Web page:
Professional Practice Location
Geographic area in which a professional person practices; includes primarily physicians and dentists.
School Health Services
An oversimplified perception or conception especially of persons, social groups, etc.
Catchment Area (Health)
A geographic area defined and served by a health program or institution.
Reproductive Health Services
Health care services related to human REPRODUCTION and diseases of the reproductive system. Services are provided to both sexes and usually by physicians in the medical or the surgical specialties such as REPRODUCTIVE MEDICINE; ANDROLOGY; GYNECOLOGY; OBSTETRICS; and PERINATOLOGY.
Diseases which have one or more of the following characteristics: they are permanent, leave residual disability, are caused by nonreversible pathological alteration, require special training of the patient for rehabilitation, or may be expected to require a long period of supervision, observation, or care. (Dictionary of Health Services Management, 2d ed)
Health Benefit Plans, Employee
Critical and exhaustive investigation or experimentation, having for its aim the discovery of new facts and their correct interpretation, the revision of accepted conclusions, theories, or laws in the light of newly discovered facts, or the practical application of such new or revised conclusions, theories, or laws. (Webster, 3d ed)
Internship and Residency
Patient Care Team
Care of patients by a multidisciplinary team usually organized under the leadership of a physician; each member of the team has specific responsibilities and the whole team contributes to the care of the patient.
Health Maintenance Organizations
Organized systems for providing comprehensive prepaid health care that have five basic attributes: (1) provide care in a defined geographic area; (2) provide or ensure delivery of an agreed-upon set of basic and supplemental health maintenance and treatment services; (3) provide care to a voluntarily enrolled group of persons; (4) require their enrollees to use the services of designated providers; and (5) receive reimbursement through a predetermined, fixed, periodic prepayment made by the enrollee without regard to the degree of services provided. (From Facts on File Dictionary of Health Care Management, 1988)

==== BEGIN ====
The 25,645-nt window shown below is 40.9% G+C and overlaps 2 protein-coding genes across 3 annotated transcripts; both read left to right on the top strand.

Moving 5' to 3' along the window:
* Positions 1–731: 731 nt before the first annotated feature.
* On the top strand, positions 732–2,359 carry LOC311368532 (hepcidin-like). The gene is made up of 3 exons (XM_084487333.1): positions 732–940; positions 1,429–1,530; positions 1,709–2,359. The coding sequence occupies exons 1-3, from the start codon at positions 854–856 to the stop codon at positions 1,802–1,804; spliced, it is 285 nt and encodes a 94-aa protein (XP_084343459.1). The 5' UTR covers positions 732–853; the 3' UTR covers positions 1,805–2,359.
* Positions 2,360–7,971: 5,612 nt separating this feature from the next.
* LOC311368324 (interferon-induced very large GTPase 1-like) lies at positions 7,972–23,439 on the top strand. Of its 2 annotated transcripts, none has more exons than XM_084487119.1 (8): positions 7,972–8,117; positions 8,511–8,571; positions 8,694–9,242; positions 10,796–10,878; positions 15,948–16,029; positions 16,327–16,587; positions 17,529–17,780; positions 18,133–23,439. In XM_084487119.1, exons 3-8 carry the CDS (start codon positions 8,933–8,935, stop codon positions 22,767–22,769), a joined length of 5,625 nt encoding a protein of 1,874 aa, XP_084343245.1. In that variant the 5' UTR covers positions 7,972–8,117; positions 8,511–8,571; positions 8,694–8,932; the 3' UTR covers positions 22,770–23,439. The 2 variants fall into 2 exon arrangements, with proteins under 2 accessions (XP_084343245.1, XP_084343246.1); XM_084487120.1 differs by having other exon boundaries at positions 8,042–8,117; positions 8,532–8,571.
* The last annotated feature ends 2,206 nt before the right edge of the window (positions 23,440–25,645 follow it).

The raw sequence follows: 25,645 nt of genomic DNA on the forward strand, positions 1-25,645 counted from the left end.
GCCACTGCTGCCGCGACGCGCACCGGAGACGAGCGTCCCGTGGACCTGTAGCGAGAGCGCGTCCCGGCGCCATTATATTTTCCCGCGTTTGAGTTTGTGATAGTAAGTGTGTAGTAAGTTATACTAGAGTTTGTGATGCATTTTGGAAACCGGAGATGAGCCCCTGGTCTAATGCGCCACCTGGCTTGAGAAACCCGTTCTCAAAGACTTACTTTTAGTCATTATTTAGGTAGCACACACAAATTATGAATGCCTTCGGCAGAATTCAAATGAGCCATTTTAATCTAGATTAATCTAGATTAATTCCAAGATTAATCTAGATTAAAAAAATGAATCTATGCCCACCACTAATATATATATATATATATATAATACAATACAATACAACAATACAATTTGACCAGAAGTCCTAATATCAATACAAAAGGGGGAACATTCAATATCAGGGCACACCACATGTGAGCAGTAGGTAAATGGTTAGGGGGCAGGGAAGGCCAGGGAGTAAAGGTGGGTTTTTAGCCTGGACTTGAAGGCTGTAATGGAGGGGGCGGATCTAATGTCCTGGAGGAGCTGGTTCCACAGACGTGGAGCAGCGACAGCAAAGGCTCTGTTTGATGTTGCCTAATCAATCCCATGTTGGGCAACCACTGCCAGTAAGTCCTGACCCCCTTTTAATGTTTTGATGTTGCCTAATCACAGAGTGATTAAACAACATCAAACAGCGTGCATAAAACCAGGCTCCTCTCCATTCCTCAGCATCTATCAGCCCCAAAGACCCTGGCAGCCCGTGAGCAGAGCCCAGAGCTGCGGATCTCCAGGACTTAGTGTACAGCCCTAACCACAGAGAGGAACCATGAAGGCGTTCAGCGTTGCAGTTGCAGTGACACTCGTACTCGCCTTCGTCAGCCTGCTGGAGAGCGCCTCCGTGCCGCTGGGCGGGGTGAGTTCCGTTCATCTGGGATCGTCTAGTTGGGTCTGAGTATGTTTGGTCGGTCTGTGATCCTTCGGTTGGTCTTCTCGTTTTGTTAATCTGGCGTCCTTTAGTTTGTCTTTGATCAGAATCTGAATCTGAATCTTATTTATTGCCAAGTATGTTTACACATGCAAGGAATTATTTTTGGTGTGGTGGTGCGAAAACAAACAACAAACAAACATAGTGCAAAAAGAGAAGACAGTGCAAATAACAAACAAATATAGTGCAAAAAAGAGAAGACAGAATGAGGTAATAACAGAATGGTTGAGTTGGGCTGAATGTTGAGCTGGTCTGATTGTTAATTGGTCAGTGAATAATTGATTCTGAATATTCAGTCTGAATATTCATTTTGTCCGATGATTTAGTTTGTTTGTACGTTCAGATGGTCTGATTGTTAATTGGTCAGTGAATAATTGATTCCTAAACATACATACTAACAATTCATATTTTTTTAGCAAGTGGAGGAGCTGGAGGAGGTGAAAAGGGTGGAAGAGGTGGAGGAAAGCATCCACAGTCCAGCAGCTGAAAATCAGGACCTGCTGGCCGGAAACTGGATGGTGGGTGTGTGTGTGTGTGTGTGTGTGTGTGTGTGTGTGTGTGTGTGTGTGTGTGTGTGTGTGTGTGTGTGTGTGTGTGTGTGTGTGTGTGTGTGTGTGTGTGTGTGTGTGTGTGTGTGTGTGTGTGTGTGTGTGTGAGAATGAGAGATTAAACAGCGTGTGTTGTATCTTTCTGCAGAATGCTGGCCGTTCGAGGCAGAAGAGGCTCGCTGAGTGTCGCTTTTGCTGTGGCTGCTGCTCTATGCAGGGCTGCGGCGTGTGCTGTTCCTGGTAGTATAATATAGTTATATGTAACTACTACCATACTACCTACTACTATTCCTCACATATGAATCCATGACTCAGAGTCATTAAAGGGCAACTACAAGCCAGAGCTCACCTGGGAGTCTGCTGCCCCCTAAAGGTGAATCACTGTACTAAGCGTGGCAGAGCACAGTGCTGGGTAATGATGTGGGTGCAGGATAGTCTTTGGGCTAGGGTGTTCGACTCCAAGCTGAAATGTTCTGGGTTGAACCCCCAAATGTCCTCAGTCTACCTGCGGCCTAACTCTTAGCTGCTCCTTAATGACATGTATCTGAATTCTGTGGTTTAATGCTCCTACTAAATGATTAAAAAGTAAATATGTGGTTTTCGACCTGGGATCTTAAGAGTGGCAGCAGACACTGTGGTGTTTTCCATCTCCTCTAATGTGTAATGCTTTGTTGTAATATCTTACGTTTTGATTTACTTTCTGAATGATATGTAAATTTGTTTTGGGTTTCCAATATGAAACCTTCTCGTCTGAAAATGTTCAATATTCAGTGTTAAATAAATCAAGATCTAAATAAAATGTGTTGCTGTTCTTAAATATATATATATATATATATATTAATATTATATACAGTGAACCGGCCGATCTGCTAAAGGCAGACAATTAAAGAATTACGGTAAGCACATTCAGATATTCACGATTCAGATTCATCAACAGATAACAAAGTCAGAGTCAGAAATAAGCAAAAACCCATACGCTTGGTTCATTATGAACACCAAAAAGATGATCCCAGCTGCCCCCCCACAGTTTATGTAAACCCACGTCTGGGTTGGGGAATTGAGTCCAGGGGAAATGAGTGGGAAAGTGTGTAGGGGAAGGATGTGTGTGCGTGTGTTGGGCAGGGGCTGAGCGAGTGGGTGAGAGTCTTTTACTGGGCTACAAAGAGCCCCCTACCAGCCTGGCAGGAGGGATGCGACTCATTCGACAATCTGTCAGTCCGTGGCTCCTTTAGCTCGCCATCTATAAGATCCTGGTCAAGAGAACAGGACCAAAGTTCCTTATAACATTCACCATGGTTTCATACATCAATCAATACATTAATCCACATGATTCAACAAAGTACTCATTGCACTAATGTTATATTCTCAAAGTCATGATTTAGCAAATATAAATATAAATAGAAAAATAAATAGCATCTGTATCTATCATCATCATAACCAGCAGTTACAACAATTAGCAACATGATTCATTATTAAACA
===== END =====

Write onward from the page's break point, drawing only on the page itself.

Community Mental Health Services
Education, Medical, Undergraduate
The period of medical education in a medical school. In the United States it follows the baccalaureate degree and precedes the granting of the M.D.
Reproducibility of Results
The statistical reproducibility of measurements (often in a clinical context), including the testing of instrumentation or techniques to obtain reproducible results. The concept includes reproducibility of physiological measurements, which may be used to develop rules to assess probability or prognosis, or response to a stimulus; reproducibility of occurrence of a condition; and reproducibility of experimental results.
Adolescent Health Services
Organized services to provide health care to adolescents, ages ranging from 13 through 18 years.
Those aspects or characteristics which identify a culture.
Medical Staff, Hospital
Professional medical personnel approved to provide care to patients in a hospital.
Women's Health Services
Health Records, Personal
Longitudinal patient-maintained records of individual health history and tools that allow individual control of access.
Health Planning Guidelines
Health Services Administration
Studies in which subsets of a defined population are identified. These groups may or may not be exposed to factors hypothesized to influence the probability of the occurrence of a particular disease or other outcome. Cohorts are defined populations which, as a whole, are followed in an attempt to determine distinguishing subgroup characteristics.
Individuals participating in the health care system for the purpose of receiving therapeutic, diagnostic, or preventive procedures.
Public Health Informatics
Procedures for finding the mathematical function which best describes the relationship between a dependent variable and one or more independent variables. In linear regression (see LINEAR MODELS) the relationship is constrained to be a straight line and LEAST-SQUARES ANALYSIS is used to determine the best fit. In logistic regression (see LOGISTIC MODELS) the dependent variable is qualitative rather than continuously variable and LIKELIHOOD FUNCTIONS are used to find the best relationship. In multiple regression, the dependent variable is considered to depend on more than a single independent variable.
A stratum of people with similar position and prestige; includes social stratification. Social class is measured by criteria such as education, occupation, and income.